The seventh volume of Canali De Rossi’s history of Roman diplomacy documents the crucial period after the peace of Apamea (188 BC) when Rome’s hegemony over the Greek east was all but complete.
As in previous volumes in the series, Canali De Rossi closely follows Livy’s account (and where available, Polybius’) in his narrative summaries of events, and includes the relevant epigraphic material, particularly from the East. The format of the book also remains the same as its predecessors’, with the narrative portions followed by the catalogue of diplomatic events, consisting of excerpts from the textual and epigraphical evidence in the original languages (with some bibliography). The catalogue of diplomatic events begins with item number 401, continuing the numerical sequence from the end of the second volume of the Prassi diplomatische dello imperialismo romano series, and catalogue numbers are helpfully cross-referenced in bold type in the narrative sections. The trend of the chronological scope of each volume of the Le relazione diplomatische di Roma series that began somewhere around volume 4 continues: the number of years covered shrinks as Rome’s diplomatic entanglements increase. As with previous volumes, the bibliography is strong on recent European scholarship, but still frustratingly lacking important English language works.1
Unfortunately, the book contains some problems of concept and organization. As both Michael Fronda and myself have pointed out in previous reviews of Canali De Rossi’s series, a definition of “diplomacy” is still lacking.2 In consequence, as in previous volumes, reports of omens are registered as diplomatic episodes (431-432, 511). So, too, any mention of gold crowns (413-415, 463, 483-484). The first chapter is given the thematic title “The Trials of the Scipios (187-186 BC),” but five of the six items have nothing remotely to do with the Scipios, and one of them (406*) is a rhetorical wish by Cn. Manlius Vulso that Eumenes II of Pergamum and the cities of Asia were in Rome. In the second chapter (like the first, given a thematic title—“The Conspiracy of the Bacchanals (187-186 BC)”—even though only the last two of fifteen items have anything to do with that incident) a flashback item receives a catalogue number (416), even though it has already been catalogued and recorded in its proper chronological place.3 Also puzzling is Canali De Rossi’s decision in Chapter 3 to designate as discrete diplomatic episodes the appointment of the embassy of Q. Caecilius Metellus to investigate charges against Philip V, and, rather than the conferences at Tempe and Thessalonica themselves, the speakers of the various delegations attending them (444-458). In Chapter 4, the appointment of a new embassy to the East under Ap. Claudius gets its own catalogue number (470), as do, once again, the various speakers at the resulting conference (473-475).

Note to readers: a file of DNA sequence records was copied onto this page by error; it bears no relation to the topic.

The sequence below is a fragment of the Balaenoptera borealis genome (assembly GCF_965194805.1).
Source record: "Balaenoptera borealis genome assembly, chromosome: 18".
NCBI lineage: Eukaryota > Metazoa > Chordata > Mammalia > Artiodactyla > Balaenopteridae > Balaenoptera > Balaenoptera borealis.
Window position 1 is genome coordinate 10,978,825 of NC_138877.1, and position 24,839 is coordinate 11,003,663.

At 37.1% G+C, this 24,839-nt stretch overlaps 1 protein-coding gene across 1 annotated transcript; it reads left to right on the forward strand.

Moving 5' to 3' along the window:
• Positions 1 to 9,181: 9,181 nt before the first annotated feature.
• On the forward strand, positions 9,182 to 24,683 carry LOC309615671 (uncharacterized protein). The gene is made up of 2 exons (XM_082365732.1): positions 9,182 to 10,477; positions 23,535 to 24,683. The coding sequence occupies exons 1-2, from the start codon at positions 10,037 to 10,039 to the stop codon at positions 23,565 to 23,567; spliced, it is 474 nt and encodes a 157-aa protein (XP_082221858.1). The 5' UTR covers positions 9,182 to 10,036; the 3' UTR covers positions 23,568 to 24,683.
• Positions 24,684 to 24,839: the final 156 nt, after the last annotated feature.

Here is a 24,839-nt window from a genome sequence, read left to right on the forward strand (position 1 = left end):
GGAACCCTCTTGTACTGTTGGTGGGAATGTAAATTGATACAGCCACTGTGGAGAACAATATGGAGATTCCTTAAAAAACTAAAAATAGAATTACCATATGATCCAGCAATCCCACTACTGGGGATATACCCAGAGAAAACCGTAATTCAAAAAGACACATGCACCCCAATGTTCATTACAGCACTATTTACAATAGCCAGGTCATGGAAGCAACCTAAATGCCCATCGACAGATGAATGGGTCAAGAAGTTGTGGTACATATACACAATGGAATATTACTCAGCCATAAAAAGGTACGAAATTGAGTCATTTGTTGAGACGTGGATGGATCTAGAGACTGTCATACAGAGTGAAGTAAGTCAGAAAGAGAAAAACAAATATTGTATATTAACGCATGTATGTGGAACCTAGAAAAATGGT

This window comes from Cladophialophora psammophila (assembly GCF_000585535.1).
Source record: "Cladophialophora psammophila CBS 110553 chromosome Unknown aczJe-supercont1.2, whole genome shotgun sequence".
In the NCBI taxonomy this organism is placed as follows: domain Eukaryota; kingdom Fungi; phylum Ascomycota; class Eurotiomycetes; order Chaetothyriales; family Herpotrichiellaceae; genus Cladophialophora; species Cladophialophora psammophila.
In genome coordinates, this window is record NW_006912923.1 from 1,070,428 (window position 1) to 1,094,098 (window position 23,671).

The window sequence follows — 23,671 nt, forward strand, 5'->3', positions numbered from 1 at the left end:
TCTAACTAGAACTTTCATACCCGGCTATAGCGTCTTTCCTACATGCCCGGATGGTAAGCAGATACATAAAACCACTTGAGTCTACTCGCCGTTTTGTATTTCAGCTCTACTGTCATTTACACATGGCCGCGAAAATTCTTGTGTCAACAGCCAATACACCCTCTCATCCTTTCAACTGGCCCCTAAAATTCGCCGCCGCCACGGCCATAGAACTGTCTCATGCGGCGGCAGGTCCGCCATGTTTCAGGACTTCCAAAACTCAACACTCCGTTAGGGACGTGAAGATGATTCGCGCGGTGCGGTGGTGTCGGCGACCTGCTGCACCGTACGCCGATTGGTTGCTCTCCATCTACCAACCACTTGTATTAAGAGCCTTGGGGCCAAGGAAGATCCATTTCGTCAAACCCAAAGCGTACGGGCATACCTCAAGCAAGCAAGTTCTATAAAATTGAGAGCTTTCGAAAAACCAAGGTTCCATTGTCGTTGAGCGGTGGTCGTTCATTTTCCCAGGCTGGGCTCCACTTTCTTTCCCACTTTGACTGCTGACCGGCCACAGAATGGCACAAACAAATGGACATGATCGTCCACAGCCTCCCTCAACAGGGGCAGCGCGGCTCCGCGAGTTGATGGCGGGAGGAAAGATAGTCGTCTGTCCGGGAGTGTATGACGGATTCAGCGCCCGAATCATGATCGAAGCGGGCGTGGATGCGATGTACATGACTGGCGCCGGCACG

Canali De Rossi also takes the opportunity in this volume to add an item overlooked in volume 5: a Boiian Celt who surrendered himself and his family to the consul of 192 BC, L. Quinctius Flamininus, but was killed by him instead (Livy 39.42.10-12 = 66 bis).
The latest instalment in this ongoing and substantial contribution to the history of Roman international relations, whatever its (relatively minor) shortcomings, will prove of inestimable value as scholarly interest in the field of Roman diplomacy under the Republic continues to grow.
1. Still missing are my own Friendship and Empire: Roman Diplomacy and Imperialism in the Middle Republic (353-146 BC) (Cambridge, 2011), and my PhD supervisor A.M. Eckstein’s Mediterranean Anarchy, Interstate War, and the Rise of Rome (Berkeley and Los Angeles, 2006), and Rome Enters the Greek East: from Anarchy to Hierarchy in the Hellenistic Mediterranean, 230-170 BC (Oxford and Malden, MA, 2008). Even W.V. Harris’ seminal War and Imperialism in Republican Rome, 327-70 BC (Oxford, 1979) is missing.
2. BMCR 2017.11.24 (Burton); BMCR 2014.06.24 (Fronda).
3. F. Canali de Rossi, Le relazioni diplomatiche di Roma. Volume VI. Dalla spedizione degli Scipioni in Asia alla pace di Apamea (190 - 188 a.C.). Prassi diplomatiche dello imperialismo romano, 2 (Roma: Scienze e lettere, 2017) n. 295.